“I felt my self [sic] very unwell and derected [sic] a little chocolate which Mr. McClellin gave us, prepared of which I drank about a pint and found great relief.”
William Clark 1806, Louis and Clark
Theobromine, also known as theobroma, translates into “food of the gods” in its Greek roots. It is a bitter alkaloid of the cacao plant, thereby found in chocolate, and estimated to be in nineteen other plant sources, including the kola nut, tea leaves, and yerba mate.
The therapeutic uses of theobromine were discovered in 1841 by the Russian chemist Alexander Woskresensky, where it was used as a treatment option for edema, syphilitic angina attacks, and degenerative angina. Theobromine has also been used as a treatment for arteriosclerosis, vascular diseases, and hypertension, and it was used as a vasodilator (widens the blood vessel), a diuretic (aids urination), and has had positive effects as a heart stimulant. It has also been a popular remedy for those dealing with asthma because of its ability to ease tension and stimulate blood flow. People I know have reported better lung capacity from consuming raw cacao regularly.
All wild plants have a blocker (alkaloids) inside them that can induce toxicosis when consumed in inappropriate excess. This is the reason why most animals cannot consume chocolate or cacao; they are not able to metabolize it effectively since they do not have the right enzymes to break it down. Humans, on the other hand, are able to break down high levels of theobromine and detoxify any negative effects from over consumption. The theobromine percentage in chocolate or cacao is so small it’s almost impossible to consume enough in one sitting to have any adverse effects from it. The LD50 (lethal dose) of theobromine is around 1,000 mg. A single cacao bean has around 1.2% theobromine by weight, while processed chocolate has even lower amounts. So in reality, the average person will have to eat a full pound of cacao beans to reach this limit, which is not only unreasonable, it’s physically impossible due to cacao’s dense nutritional profile.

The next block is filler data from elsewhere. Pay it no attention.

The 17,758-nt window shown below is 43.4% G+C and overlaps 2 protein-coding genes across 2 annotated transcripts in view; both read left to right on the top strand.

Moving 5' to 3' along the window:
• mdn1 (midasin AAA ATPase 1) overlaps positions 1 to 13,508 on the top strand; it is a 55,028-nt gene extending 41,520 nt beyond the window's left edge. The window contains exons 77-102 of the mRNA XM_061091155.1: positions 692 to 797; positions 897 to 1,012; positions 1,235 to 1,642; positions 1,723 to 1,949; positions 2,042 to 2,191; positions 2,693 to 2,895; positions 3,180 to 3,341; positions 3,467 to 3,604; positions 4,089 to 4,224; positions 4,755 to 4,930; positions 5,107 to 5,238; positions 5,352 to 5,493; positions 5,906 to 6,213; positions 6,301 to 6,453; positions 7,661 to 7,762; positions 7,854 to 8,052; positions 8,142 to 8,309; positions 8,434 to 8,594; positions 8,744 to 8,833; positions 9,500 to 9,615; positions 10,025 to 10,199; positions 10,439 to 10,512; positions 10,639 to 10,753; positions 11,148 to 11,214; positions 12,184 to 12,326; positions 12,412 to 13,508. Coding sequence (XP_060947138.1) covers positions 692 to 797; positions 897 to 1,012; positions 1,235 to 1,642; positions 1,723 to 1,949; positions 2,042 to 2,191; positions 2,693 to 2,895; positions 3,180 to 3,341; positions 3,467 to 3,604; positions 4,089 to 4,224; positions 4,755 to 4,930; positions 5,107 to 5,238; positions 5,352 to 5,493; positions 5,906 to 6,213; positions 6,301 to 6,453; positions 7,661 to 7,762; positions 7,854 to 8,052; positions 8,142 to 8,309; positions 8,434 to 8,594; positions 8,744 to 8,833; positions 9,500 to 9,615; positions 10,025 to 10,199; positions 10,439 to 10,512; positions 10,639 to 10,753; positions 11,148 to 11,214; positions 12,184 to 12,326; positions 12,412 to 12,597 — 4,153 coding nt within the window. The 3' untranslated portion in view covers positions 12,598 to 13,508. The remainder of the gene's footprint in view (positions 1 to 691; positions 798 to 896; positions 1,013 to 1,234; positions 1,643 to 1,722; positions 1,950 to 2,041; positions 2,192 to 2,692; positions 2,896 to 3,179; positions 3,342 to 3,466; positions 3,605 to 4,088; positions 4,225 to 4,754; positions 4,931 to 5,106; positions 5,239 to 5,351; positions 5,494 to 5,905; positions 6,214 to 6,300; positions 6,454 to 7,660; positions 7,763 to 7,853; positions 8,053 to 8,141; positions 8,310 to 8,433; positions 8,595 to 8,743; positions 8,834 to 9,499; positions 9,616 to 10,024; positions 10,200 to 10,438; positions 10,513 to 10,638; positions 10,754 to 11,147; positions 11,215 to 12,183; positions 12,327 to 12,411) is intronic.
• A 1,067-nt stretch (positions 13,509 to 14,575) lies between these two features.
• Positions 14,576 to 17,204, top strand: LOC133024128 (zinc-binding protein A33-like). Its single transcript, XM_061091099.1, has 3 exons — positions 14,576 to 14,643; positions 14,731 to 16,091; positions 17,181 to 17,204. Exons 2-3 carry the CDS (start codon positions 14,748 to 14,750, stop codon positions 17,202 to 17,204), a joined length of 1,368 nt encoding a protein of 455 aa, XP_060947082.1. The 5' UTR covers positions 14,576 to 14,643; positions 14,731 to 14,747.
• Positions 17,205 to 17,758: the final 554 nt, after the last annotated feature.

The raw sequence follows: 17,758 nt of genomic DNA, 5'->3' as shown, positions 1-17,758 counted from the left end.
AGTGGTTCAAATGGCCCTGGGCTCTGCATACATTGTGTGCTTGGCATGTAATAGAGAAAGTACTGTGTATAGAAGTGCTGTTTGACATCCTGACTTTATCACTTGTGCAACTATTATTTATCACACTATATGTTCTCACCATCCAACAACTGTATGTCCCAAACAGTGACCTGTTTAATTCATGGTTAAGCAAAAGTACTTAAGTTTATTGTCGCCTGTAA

Theobromine, like I mentioned above, is indeed a toxin (at an extreme dosage, as with anything else), which inhibits its medicinal properties and can be deadly, “for animals.” But I have yet to see any research study that validates the detriment of cacao or even dark chocolate in humans. Actually, all the long-term studies are saying that chocolate seems to enhance life span, increase bone density, and increase heart health. From 1890 to 1930, theobromine was injected into heart attack victims to revive their heart. Theobromine also dilates the capillaries, allowing smooth blood flow and relaxing tense muscles.
Theobromine is an effective antibacterial compound that assists in the deconstruction of plague forming streptococci mutans, which over time are a major cause of cavities. Recent research studies suggest that regular dark chocolate consumption may aid in the breakdown of calcification build up in the arterial walls. This indicates that by consuming high quality dark chocolate or raw cacao which contains high polyphenol content, the condition known as atherosclerosis might be remedied or completely avoided.